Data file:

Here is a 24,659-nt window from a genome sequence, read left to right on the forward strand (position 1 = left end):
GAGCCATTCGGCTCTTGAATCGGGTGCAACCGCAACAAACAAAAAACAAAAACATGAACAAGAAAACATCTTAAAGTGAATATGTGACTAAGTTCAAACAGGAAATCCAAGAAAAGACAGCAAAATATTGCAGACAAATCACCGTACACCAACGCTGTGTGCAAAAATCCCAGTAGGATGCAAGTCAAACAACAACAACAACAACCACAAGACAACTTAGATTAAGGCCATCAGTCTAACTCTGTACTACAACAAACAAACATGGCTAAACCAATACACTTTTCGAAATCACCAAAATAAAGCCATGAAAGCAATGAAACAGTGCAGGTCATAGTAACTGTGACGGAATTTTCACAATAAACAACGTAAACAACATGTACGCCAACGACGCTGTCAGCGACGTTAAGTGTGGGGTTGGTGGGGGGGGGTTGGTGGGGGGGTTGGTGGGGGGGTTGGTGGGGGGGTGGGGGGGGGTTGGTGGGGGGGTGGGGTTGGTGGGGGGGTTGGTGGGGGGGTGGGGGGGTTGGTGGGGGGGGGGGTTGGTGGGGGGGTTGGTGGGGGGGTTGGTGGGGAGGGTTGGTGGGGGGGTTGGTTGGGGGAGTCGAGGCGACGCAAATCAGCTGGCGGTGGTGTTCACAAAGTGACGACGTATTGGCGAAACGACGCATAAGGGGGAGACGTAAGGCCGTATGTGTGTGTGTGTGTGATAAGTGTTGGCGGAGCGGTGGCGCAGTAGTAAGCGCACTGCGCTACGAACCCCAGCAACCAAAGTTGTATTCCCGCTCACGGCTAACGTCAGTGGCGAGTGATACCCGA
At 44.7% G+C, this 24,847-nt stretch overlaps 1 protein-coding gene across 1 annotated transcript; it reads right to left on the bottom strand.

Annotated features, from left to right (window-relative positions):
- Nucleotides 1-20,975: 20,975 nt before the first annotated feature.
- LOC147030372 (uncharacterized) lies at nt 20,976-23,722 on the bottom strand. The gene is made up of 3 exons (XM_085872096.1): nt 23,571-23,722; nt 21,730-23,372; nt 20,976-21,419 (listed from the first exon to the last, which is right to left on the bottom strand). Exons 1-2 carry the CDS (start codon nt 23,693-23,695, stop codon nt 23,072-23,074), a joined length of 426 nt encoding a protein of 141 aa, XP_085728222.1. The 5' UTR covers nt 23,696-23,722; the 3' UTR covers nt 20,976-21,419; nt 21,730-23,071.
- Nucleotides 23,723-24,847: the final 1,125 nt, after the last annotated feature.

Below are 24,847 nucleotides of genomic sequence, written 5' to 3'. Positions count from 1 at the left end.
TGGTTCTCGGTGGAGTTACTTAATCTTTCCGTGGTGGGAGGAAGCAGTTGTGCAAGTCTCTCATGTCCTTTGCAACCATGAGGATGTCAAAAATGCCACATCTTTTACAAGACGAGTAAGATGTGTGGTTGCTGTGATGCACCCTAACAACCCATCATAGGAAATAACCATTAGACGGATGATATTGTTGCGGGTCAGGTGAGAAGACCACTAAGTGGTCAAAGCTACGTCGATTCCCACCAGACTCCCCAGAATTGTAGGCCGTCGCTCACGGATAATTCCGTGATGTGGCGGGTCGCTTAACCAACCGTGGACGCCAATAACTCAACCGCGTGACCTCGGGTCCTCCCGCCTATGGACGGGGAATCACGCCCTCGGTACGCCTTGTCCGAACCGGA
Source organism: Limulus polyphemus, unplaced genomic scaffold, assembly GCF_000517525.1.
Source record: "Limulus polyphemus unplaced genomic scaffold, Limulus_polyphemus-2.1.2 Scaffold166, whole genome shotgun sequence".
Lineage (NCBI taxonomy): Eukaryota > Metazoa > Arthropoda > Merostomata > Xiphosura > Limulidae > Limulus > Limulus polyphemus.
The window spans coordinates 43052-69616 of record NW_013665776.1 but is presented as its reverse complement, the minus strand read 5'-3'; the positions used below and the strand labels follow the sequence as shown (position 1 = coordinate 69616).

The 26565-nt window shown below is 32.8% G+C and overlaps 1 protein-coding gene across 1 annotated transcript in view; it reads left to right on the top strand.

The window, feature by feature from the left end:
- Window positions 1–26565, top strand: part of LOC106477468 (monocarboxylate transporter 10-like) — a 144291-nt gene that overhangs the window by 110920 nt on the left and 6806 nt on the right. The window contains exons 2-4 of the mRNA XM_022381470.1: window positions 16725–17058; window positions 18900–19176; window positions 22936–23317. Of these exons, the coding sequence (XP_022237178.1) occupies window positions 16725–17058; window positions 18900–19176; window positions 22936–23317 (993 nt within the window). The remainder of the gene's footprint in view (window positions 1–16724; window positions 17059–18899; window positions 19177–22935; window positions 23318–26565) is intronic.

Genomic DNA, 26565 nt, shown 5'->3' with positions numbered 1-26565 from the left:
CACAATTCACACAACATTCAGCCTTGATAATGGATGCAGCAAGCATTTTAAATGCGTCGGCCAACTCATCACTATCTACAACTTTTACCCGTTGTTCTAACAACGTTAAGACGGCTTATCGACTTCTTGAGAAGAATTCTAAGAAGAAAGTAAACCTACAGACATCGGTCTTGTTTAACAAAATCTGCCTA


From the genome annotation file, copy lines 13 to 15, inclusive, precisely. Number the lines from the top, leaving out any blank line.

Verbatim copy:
The window spans coordinates 43052-69616 of record NW_013665776.1 but is presented as its reverse complement, the minus strand read 5'-3'; the positions used below and the strand labels follow the sequence as shown (position 1 = coordinate 69616).

The 26565-nt window shown below is 32.8% G+C and overlaps 1 protein-coding gene across 1 annotated transcript in view; it reads left to right on the top strand.

The window, feature by feature from the left end: